Fabric(k) is an architectural exploration of construction and production processes. The German word “fabrik” means “factory,” the setting for standardization and mechanized mass production that played host to the industrial revolution two centuries ago. The English “fabric” is rooted in this word, a protective material that greatly benefited from faster-paced, “fabrik” production.


VLADIMIR KARALEEV

A PROGRAM-initiated collaboration between Japanese artist Yukihiro Taguchi and Bulgarian fashion designer Vladimir Karaleev resulting in a syncopated installation spanning five weeks, Fabric(k) reconsiders the seemingly diffuse relationship between fabric and the site of its manufacture. A slowed-down construction and dismantling within the gallery space takes into account the interlacing or weaving processes that typically result in fabric in the form of clothing, which we drape over our bodies. The programmatic weaving between the two collaborators constitutes an architectural moment, extending this conceit to the scale of a room, in which new problems and potentialities for dwelling arise. Fabric(k) sharpens our sensibility for the tension between strictly defined structures and more loosely configured spatial enclosures.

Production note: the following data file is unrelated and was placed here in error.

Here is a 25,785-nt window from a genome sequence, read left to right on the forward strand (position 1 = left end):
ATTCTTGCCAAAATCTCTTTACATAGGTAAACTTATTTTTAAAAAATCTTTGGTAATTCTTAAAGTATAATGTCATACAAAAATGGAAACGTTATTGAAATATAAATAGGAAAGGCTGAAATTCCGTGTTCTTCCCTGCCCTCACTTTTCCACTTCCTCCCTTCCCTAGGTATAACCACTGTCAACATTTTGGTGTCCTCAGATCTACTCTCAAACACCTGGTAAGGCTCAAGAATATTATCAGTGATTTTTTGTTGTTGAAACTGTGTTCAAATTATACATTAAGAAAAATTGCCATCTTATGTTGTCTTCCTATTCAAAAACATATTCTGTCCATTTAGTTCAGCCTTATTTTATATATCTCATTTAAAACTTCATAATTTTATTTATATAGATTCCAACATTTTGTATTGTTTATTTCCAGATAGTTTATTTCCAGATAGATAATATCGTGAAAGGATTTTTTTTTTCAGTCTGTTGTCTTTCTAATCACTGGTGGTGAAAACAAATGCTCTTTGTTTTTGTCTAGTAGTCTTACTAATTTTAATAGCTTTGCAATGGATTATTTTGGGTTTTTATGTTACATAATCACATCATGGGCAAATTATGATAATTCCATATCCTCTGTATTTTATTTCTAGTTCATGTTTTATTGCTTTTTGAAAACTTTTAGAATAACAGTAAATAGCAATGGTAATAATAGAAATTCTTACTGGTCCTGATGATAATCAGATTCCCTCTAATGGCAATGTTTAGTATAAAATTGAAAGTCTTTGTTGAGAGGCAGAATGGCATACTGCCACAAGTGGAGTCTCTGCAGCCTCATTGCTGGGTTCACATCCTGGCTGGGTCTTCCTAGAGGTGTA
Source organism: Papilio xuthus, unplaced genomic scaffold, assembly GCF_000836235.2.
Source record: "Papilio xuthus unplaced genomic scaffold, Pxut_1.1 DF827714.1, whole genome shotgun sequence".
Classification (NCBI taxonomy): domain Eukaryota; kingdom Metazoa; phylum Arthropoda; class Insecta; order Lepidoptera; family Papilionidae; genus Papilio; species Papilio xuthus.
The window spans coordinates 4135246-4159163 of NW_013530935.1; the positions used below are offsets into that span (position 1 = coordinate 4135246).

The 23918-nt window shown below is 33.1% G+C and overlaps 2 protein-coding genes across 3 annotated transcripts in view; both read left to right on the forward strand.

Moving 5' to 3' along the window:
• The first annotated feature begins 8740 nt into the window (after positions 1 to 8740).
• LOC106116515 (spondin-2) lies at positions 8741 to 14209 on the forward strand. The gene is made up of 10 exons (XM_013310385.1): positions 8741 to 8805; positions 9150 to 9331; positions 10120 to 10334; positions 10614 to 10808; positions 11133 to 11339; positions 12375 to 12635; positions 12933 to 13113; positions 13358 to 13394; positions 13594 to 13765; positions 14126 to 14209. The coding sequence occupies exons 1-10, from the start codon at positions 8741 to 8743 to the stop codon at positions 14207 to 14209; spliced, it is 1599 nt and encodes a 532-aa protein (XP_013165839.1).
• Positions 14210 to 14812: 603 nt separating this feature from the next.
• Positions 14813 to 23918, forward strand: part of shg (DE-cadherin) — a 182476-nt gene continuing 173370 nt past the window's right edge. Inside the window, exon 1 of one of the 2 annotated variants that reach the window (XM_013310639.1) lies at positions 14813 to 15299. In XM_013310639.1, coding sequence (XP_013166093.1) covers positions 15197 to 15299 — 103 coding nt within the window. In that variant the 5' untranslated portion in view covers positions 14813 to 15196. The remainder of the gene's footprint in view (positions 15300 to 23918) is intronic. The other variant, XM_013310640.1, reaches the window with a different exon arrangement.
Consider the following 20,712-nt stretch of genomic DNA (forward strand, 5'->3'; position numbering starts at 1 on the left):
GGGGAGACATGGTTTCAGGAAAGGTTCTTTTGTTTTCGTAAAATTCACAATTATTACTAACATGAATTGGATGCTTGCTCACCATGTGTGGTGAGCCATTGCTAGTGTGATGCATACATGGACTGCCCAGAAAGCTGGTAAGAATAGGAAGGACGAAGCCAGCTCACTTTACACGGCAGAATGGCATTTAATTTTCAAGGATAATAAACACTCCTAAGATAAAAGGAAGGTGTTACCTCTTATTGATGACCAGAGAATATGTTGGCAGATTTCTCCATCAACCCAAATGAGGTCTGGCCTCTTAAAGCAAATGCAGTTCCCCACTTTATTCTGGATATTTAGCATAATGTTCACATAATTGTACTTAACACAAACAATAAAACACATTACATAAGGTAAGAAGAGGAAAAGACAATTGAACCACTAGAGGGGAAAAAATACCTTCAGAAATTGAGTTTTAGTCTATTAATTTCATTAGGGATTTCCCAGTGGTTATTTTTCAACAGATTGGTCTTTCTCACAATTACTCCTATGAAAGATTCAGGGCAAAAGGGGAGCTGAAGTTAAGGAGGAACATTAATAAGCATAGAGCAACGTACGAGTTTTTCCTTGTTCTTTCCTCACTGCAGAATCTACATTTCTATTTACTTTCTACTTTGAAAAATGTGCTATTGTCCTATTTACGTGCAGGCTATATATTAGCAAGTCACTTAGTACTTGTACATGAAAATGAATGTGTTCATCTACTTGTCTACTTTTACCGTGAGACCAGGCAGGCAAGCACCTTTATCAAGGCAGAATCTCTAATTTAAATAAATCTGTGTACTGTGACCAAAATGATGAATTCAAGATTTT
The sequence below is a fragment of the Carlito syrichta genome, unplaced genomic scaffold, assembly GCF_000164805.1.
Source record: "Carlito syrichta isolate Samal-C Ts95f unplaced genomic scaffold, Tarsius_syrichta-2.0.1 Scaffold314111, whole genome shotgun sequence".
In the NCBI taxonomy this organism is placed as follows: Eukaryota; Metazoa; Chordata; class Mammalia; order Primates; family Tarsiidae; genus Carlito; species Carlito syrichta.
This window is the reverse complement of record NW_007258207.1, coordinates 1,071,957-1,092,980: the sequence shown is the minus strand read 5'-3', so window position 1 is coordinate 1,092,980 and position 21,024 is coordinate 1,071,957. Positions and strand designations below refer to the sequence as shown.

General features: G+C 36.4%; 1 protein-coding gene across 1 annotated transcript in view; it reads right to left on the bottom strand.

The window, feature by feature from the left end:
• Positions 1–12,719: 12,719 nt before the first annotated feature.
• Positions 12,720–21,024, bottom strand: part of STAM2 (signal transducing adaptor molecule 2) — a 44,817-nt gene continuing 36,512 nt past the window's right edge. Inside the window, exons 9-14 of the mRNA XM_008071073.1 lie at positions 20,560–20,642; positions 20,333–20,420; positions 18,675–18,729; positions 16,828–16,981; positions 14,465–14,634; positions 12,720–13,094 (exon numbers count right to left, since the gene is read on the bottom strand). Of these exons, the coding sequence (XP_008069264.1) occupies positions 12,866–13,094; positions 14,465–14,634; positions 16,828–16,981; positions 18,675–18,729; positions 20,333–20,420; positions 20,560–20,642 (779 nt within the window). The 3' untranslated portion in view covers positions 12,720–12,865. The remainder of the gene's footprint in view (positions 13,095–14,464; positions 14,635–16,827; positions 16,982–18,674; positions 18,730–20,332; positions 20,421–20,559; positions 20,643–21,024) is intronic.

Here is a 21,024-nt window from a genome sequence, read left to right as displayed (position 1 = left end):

Despite standard sizes or patterns, inhabiting fabrics over time forces them to yield to our limbs, to our personalities; until we eventually wear them in, dissipating former indications of the mechanized fabrik. Fabric, then, can be thought of as a structure for habitation, a material enclosure at the level of the individual person. Can space be intimately inhabited and appropriated in a similar way, through architecture? During the course of five weeks, Taguchi and Karaleev work along the seams of this question, retooling and refashioning the installation fabric as it unravels over time.

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